The Knight Witch offers an engaging mix of genres, then: there’s the gradual unfurling of new areas and powers you’d expect from a Metroidvania, the pulse-racing action of a twin-stick shooter, and a smattering of the RPG-style progression and strategy seen in deck-building games. Spanish developer Super Awesome Hyper Dimensional Mega Team is no stranger to blending genres – 2016’s Rise & Shine was a winning combo of shooter and puzzle-platformer – but The Knight Witch is arguably its most ambitious project to date. “We tend to mix genres that supposedly wouldn’t work together very well,” admits artist and studio co-founder Enrique Corts. “But they usually go together like peanut butter and jelly or beans on toast. I was a big fan of games like Enter the Gungeon, for instance, or The Binding of Isaac. And I thought, maybe we can mix the top-down, bullet hell gameplay, but without too much [emphasis] on the hell.”
Indeed, while the swirling waves of bullets and aggressive enemies might imply that The Knight Witch is for hardcore players only, its developers have been careful to ensure that its action remains approachable even for novices – key to this is its targeting system, which locks onto the nearest enemy when you press the fire button. Meanwhile, using the right stick allows you to manually pick out enemies with stronger attacks. It’s a system that rewards skilful players without penalising newcomers. “Accessibility is pretty important,” says game director Kevin Sardà. “We kind of broke the concept of the twin-stick shooter because you don’t need the right stick to play the game… I’ve seen a lot of people playing the game with the auto-aiming system. They don’t need to use the right stick, but sometimes when there’s a final boss that’s vulnerable, you can use the right stick to increase the damage a little bit. Then you feel like you’re putting all your own strength into the shots.”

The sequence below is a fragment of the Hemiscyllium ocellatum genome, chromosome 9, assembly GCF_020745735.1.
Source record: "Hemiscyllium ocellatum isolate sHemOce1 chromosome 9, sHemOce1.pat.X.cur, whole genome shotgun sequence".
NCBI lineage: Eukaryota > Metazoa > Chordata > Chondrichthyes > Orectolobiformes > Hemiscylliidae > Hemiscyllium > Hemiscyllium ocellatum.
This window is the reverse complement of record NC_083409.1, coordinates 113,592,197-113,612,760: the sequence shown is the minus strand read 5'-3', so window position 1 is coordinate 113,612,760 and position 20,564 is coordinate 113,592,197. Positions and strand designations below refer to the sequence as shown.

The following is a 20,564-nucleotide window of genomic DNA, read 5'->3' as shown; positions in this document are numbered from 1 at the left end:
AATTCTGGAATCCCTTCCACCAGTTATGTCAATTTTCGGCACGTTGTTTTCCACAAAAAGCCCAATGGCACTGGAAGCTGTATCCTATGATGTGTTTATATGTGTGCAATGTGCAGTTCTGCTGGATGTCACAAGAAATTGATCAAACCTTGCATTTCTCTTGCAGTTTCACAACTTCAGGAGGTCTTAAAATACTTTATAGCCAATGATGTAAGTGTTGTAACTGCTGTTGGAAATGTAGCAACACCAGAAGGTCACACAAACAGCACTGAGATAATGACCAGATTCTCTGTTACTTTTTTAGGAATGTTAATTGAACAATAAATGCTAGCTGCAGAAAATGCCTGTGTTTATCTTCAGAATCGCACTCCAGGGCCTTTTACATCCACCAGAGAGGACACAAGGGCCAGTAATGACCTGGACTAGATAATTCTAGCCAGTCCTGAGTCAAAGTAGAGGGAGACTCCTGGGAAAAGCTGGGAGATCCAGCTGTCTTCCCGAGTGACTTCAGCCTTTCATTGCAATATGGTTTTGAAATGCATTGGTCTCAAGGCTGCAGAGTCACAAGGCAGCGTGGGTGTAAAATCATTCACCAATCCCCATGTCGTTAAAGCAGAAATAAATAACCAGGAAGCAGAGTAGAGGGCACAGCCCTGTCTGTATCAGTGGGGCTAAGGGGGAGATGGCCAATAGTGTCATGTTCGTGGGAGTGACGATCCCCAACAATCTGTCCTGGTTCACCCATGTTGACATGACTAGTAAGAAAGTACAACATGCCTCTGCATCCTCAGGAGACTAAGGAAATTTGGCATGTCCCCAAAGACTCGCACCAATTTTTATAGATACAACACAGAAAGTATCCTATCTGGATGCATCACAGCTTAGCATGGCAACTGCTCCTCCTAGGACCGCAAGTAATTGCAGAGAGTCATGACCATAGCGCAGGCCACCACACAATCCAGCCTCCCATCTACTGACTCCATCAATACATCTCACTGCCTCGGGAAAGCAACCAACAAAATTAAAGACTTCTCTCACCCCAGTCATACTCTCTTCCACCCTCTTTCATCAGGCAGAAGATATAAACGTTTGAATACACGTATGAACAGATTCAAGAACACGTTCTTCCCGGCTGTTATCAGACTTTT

There’s a similar flexibility to The Knight Witch’s card system, which Sardà introduced when he joined the studio in 2020. In essence, the cards provide a set of special attacks or shields that can be collected and chosen according to your play style. “The deck-building has received the same treatment as the bullet hell [mechanics],” says Sardà. “It’s been adapted into something that matches the genre, so it’s really light. When you use a card, the effect is immediate. It’s not like League of Legends’ abilities, where you click once, and then you have to move an arrow and then click again. There’s a little bit of strategy, but it’s not slow-paced – it complements the shooting.”
Given that card systems aren’t exactly a common sight in action games, Sardà and his team have also been careful to introduce the mechanics gradually, so players figure out the rule system as they go. Says Sardà: “When you play a first-person shooter, you know by intuition that clicking on the right stick is gonna be a melee attack – you know what you’re playing, right? But in our case, we know we have to teach players how to use the cards progressively, so you can focus only on shooting if you’re not comfortable with the cards, and you can equip only cards that change your weapon so you can shoot with different types of bullets. Sooner or later, as you start to get more used to the cards, you’ll start to get the most out of them.”